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The Mars Exploration Rovers (MER) mission Opportunity celebrated the 10th anniversary of its launch on July 7, 2003, and then went on to complete the last leg of its 2 km trek from Cape York to Solander Point. But just before the robot field geologist pulled onto the actual base of the ridge where it will spend its sixth Martian winter, Mars lured the team off the path with some of the weirdest Martian rocks the scientists have seen yet.
We now know the science goals for NASA’s next major Mars mission. The new rover will further the astrobiological search begun by the Curiosity rover and store samples for eventual return to the Earth, providing a stepping stone to the next stage of Martian exploration.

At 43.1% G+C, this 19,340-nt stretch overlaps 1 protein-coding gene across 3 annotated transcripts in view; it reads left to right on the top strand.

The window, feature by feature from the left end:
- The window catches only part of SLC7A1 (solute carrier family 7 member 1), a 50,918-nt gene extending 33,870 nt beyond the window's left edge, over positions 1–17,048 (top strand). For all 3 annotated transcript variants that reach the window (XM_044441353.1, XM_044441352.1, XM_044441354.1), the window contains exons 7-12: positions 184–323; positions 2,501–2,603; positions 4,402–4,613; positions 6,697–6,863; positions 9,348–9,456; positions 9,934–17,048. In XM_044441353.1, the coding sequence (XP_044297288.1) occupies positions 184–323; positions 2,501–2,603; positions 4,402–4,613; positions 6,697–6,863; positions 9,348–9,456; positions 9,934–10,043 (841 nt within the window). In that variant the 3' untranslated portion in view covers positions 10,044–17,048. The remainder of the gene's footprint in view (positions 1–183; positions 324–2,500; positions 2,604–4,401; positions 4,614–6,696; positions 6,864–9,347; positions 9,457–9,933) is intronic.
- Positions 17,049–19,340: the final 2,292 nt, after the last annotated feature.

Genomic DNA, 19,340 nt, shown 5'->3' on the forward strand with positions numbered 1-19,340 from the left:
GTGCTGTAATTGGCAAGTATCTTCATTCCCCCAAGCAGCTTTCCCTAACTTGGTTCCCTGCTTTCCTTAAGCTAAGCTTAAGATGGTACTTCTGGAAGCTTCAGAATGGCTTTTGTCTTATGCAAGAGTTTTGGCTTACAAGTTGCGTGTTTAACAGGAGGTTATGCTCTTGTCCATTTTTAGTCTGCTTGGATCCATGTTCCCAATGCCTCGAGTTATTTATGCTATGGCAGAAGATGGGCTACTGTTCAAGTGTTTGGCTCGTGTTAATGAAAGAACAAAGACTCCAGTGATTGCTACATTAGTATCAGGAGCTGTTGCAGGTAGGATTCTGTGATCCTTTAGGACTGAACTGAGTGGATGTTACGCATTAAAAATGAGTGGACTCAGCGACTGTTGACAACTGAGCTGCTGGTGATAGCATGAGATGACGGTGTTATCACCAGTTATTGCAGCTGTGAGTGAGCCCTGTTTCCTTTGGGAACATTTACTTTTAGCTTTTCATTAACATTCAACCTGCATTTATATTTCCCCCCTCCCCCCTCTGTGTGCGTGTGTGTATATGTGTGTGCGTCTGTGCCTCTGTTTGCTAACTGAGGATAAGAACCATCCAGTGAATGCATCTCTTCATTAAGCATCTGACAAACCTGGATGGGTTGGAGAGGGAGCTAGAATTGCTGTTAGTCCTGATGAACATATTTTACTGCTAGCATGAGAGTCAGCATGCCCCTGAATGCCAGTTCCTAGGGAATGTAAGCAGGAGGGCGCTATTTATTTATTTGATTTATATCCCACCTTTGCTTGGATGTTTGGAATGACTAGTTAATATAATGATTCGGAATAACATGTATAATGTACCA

Posted by Larry Crumpler on 2013/07/26 12:32 CDT
We are now only about 180 meters from the new mountain, Solander Point. We slowed down this week so that we could check out the rocks here where there is a strange hydration signature from orbital remote sensing.
The House recently passed a NASA Authorization Bill that called for "American astronauts launching from American rockets on American soil". If we depend on international collaboration, should these policies still drive NASA policy?